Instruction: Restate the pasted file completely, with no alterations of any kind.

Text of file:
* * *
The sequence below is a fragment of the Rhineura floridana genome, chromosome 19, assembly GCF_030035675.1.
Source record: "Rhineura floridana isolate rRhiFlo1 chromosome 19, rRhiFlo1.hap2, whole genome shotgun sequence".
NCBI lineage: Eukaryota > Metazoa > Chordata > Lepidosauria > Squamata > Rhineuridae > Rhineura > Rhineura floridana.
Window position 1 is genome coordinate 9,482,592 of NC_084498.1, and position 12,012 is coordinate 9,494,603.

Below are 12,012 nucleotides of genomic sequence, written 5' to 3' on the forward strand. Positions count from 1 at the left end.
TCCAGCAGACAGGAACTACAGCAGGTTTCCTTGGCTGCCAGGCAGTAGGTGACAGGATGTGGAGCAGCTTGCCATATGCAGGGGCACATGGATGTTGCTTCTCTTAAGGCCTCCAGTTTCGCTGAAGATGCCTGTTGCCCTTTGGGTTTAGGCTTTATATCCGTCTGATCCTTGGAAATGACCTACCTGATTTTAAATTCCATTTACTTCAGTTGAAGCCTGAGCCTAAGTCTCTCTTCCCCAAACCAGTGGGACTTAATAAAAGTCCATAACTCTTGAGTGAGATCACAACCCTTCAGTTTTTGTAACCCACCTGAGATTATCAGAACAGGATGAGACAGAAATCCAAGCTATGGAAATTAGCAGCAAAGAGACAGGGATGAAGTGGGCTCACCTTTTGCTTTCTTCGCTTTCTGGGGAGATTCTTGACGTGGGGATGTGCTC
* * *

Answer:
The sequence below is a fragment of the Rhineura floridana genome, chromosome 19, assembly GCF_030035675.1.
Source record: "Rhineura floridana isolate rRhiFlo1 chromosome 19, rRhiFlo1.hap2, whole genome shotgun sequence".
NCBI lineage: Eukaryota > Metazoa > Chordata > Lepidosauria > Squamata > Rhineuridae > Rhineura > Rhineura floridana.
Window position 1 is genome coordinate 9,482,592 of NC_084498.1, and position 12,012 is coordinate 9,494,603.

Below are 12,012 nucleotides of genomic sequence, written 5' to 3' on the forward strand. Positions count from 1 at the left end.
TCCAGCAGACAGGAACTACAGCAGGTTTCCTTGGCTGCCAGGCAGTAGGTGACAGGATGTGGAGCAGCTTGCCATATGCAGGGGCACATGGATGTTGCTTCTCTTAAGGCCTCCAGTTTCGCTGAAGATGCCTGTTGCCCTTTGGGTTTAGGCTTTATATCCGTCTGATCCTTGGAAATGACCTACCTGATTTTAAATTCCATTTACTTCAGTTGAAGCCTGAGCCTAAGTCTCTCTTCCCCAAACCAGTGGGACTTAATAAAAGTCCATAACTCTTGAGTGAGATCACAACCCTTCAGTTTTTGTAACCCACCTGAGATTATCAGAACAGGATGAGACAGAAATCCAAGCTATGGAAATTAGCAGCAAAGAGACAGGGATGAAGTGGGCTCACCTTTTGCTTTCTTCGCTTTCTGGGGAGATTCTTGACGTGGGGATGTGCTC